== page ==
HDDVD: λ1 = 408 nm, S1 = −93.9,
    DVD: λ2 = 658 nm, S2 = ∞,
    CD: λ3 = 785 nm, S3 = 113.0 mm

    Therefore,
    408 nm(λ1)<785 nm(λ3).
    Further,
    (1/S 1)=(1/−93.9)=−0.010649627,
    (1/S 3)=(1/113.0)=0.008849557
    Therefore,
    −0.010649627<0.008849557; (1/S 1)<(1/S 3)
  • Hence, in HDDVD and CD, λ13 and (1/S1)<(1/S3) are both satisfied.
  • Further, since magnification m1 of HDDVD is 1/31.2, and magnification m3 of CD is −1/34.1, 0<m1≦1/20 and −1/20≦m3<0 are both satisfied.
  • Further,
    658 nm(λ2)<785 nm(λ3)
    and
    (1/S 2)=(1/∞)=0,
    (1/S 3)=(1/113.0)=0.008849557.
    Therefore,
    0<0.008849557; (1/S 2)<(1/S 3)
  • Hence, in DVD and CD, λ23 and (1/S2)<(1/S3) are both satisfied.
  • As shown in FIG. 22, the area in the side A up to the effective diameter φ3.8932 mm where the range h is from 0 to 1.94658, which is the zones 1 to 6 shown in FIG. 22 is a common use area of DVD and HDDVD. On the other hand, the outer area of the effective diameter φ3.8932 where the range h exceeds 1.94658, which is the zone 7 shown in FIG. 22 is an exclusive use area of DVD.
  • However, the light with the wavelength of 408 nm (HDDVD) also passes though the DVD exclusive use area with the wavelength selective filter. Therefore, the laser beam emitted from the laser enters HDDVD after passing through the objective lens. Since the incident light becomes flare light having extremely high aberration on the information recording surface of HDDVD, it does not have any harmful effect.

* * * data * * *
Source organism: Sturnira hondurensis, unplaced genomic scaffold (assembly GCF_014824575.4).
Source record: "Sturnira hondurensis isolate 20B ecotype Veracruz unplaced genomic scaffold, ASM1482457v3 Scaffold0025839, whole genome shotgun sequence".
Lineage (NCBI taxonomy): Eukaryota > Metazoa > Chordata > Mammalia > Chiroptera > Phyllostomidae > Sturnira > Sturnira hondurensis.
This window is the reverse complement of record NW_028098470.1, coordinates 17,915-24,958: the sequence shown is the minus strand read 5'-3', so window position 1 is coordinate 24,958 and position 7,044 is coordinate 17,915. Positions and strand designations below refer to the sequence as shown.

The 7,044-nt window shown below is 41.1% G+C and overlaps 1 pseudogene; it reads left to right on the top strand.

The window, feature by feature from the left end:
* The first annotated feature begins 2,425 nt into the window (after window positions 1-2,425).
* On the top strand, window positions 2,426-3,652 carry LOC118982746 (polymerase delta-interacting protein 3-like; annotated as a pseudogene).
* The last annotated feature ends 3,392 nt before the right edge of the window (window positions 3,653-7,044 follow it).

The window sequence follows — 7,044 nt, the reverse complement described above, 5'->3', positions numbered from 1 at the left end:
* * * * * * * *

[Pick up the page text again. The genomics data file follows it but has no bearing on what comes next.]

• The wavelength selective filter as shown in FIG. 24 may be used. The wavelength selective filter is sectioned into an inner entire light transmitting area 61, an intermediate CD (785 nm) light shielding area 62, and an outer HDDVD (408 nm) and CD (785 nm) light shielding area 63 as shown in FIG. 24. For example, a dichroic coating that reflects the light having a 750 nm or higher wavelength may be deposited on the intermediate CD light shielding area 62, and a dichroic coating that allows only the light having a 600 to 700 nm wavelength to pass through is deposited on the outer HDDVD and CD light shielding area 63. Thereby, the numerical aperture (NA) of HDDVD is 0.650, NA of DVD is 0.650, and NA of CD is 0.470.
  • FIGS. 25A to 25C are graphs showing the wavefront aberration of the third embodiment.